I suspect you'd have to remove the front wheel and fender for clearance?
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Old 05-18-2011, 02:45 PM   #67
tony the tiger
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Quote:
Originally Posted by Rapid Dog View Post
....nice! Good input.
I suspect you'd have to remove the front wheel and fender for clearance?
I know I did! Different puller, same principle...
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Old 05-29-2011, 09:01 AM   #68
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Like New!

...well all you FFs will be glad to know you wre right.
I had the timing chain and crank gear (only) replaced and now have a nice legible timing mark.
Add another $400 to this red bitch's build.
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Old 05-29-2011, 09:06 AM   #69
Rob Farmer
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I swapped a crankshaft sprocket yesterday. A standard three legged puller with an air impact wrench had it straight off. The pulses from the impact wrench give a nice smooth pull. Dropped the new sprocket in hot engine oil to warm it through evenly and it went straight on with just a gentle tap to seat it.
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Old 08-08-2012, 02:18 AM   #70
Padmei
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Quote:
Originally Posted by fishkens View Post
Here's a question: So why didn't BMW provide a spec for a worn chain or timing sprocket (per Clymers)?

It seems that we're entirely on our own when a fairly simple gauge (for sprockets) or spec for chain length could be provided (even bicyclists seem to have invented better guidelines for replacing these components).

Certainly, symptoms (noise, shaky timing marks, etc.) can indicate a need for a replacement but specs would help.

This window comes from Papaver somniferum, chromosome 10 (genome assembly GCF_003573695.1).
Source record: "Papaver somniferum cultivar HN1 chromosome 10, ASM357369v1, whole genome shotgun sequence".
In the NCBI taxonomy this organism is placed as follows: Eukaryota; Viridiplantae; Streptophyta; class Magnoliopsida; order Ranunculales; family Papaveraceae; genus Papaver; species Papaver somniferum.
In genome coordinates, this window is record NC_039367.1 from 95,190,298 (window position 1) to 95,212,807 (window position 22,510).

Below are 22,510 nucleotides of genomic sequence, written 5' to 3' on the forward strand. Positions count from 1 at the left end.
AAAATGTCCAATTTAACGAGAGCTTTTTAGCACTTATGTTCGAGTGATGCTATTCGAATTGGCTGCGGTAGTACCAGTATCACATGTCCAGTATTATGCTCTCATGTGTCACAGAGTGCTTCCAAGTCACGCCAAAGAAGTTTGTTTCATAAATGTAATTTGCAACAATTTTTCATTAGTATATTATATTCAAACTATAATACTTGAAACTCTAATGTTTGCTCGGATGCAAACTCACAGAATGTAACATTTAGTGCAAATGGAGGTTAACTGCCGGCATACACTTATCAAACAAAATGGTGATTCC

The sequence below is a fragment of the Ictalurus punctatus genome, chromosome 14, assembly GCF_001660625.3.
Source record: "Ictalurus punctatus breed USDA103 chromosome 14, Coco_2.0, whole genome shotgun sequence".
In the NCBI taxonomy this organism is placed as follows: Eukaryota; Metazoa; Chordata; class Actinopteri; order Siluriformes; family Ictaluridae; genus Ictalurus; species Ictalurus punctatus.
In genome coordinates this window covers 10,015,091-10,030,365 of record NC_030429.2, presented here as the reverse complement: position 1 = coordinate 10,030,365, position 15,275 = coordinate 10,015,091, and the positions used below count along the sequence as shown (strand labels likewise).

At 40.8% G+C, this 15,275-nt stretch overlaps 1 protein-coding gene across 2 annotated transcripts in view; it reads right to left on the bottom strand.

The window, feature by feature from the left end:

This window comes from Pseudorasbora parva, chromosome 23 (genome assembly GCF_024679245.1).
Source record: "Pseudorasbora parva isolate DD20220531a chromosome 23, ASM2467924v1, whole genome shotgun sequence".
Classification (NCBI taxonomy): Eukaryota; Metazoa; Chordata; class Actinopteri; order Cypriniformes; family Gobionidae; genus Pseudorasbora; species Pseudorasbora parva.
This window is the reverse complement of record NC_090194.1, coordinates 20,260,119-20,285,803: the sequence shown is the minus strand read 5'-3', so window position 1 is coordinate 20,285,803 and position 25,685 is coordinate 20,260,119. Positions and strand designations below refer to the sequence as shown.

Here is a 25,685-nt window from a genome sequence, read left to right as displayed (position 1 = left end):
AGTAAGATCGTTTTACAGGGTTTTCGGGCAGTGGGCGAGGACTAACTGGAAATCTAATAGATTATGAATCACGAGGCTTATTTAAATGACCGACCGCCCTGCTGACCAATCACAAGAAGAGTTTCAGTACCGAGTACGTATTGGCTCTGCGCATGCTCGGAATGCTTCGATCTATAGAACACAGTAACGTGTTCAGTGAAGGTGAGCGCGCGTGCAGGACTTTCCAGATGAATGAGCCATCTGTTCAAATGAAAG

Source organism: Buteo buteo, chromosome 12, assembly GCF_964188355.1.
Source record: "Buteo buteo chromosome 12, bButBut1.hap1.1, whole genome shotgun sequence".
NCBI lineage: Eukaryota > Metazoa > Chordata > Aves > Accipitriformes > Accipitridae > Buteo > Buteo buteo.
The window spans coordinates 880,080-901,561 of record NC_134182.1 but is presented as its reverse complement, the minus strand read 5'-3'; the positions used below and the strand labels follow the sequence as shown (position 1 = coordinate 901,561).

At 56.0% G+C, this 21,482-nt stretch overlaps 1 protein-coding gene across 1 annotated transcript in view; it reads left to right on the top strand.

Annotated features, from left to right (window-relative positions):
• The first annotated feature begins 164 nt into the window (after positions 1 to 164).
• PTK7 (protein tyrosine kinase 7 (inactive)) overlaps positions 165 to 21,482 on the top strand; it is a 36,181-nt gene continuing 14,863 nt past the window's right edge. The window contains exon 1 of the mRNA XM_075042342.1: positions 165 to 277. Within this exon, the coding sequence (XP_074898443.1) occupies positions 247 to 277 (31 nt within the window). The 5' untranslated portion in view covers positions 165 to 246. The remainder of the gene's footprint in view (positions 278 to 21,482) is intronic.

Just curious if anyone has any insights.

Just dragging this up again as it's my job for this week. I was asking myself this question today.

Here's my sprockets. I was wondering whether to replace the crank sprocket before I started reading this thread however I guess a new one is something i won't have to replace again. Thanks to all those sharing knowledge that has made my decision easier

here's mine.





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Old 08-08-2012, 05:33 AM   #71
Lornce
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They're cheap and the timing/running benefits are dramatic.

It's a no-brainer.

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Old 12-05-2012, 05:33 AM   #72
hardwaregrrl
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Quote:
Originally Posted by wirewrkr View Post
Okay, for those of you that want to do the sprocket on the crank, here is a very cheap tool for the job,
It's a power steering pulley puller that I got at NAPA for $29.00
I have since seen it elsewhere for half of that.
It works on both styles
for keeps

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Old 12-05-2012, 07:18 AM   #73
Beater
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Thanks Robert

Quote:
Originally Posted by hardwaregrrl View Post
for keeps